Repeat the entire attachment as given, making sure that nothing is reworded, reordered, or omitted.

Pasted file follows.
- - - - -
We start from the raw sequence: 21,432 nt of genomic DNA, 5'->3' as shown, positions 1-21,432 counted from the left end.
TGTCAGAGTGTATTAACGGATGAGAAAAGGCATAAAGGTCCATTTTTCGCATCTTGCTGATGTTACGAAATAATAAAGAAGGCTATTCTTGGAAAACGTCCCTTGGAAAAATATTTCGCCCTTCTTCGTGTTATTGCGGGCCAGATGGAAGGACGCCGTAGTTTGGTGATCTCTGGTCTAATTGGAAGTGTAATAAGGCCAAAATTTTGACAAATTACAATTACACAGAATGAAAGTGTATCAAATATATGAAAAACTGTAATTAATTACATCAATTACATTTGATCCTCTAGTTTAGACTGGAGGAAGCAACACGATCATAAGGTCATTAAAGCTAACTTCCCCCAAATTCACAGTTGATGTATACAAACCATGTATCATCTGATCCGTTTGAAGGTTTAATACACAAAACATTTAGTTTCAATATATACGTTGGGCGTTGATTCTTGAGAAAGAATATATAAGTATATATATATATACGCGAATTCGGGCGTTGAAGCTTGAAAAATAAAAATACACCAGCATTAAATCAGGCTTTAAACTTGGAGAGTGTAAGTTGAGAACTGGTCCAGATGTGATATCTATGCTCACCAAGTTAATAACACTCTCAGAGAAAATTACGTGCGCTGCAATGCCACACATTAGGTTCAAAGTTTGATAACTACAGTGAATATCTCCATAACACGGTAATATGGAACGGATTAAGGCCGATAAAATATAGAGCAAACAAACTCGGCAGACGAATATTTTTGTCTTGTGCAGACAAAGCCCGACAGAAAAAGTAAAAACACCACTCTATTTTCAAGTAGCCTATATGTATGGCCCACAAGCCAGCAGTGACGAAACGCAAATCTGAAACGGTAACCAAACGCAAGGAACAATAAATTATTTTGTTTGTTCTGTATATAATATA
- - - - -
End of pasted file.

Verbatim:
We start from the raw sequence: 21,432 nt of genomic DNA, 5'->3' as shown, positions 1-21,432 counted from the left end.
TGTCAGAGTGTATTAACGGATGAGAAAAGGCATAAAGGTCCATTTTTCGCATCTTGCTGATGTTACGAAATAATAAAGAAGGCTATTCTTGGAAAACGTCCCTTGGAAAAATATTTCGCCCTTCTTCGTGTTATTGCGGGCCAGATGGAAGGACGCCGTAGTTTGGTGATCTCTGGTCTAATTGGAAGTGTAATAAGGCCAAAATTTTGACAAATTACAATTACACAGAATGAAAGTGTATCAAATATATGAAAAACTGTAATTAATTACATCAATTACATTTGATCCTCTAGTTTAGACTGGAGGAAGCAACACGATCATAAGGTCATTAAAGCTAACTTCCCCCAAATTCACAGTTGATGTATACAAACCATGTATCATCTGATCCGTTTGAAGGTTTAATACACAAAACATTTAGTTTCAATATATACGTTGGGCGTTGATTCTTGAGAAAGAATATATAAGTATATATATATATACGCGAATTCGGGCGTTGAAGCTTGAAAAATAAAAATACACCAGCATTAAATCAGGCTTTAAACTTGGAGAGTGTAAGTTGAGAACTGGTCCAGATGTGATATCTATGCTCACCAAGTTAATAACACTCTCAGAGAAAATTACGTGCGCTGCAATGCCACACATTAGGTTCAAAGTTTGATAACTACAGTGAATATCTCCATAACACGGTAATATGGAACGGATTAAGGCCGATAAAATATAGAGCAAACAAACTCGGCAGACGAATATTTTTGTCTTGTGCAGACAAAGCCCGACAGAAAAAGTAAAAACACCACTCTATTTTCAAGTAGCCTATATGTATGGCCCACAAGCCAGCAGTGACGAAACGCAAATCTGAAACGGTAACCAAACGCAAGGAACAATAAATTATTTTGTTTGTTCTGTATATAATATA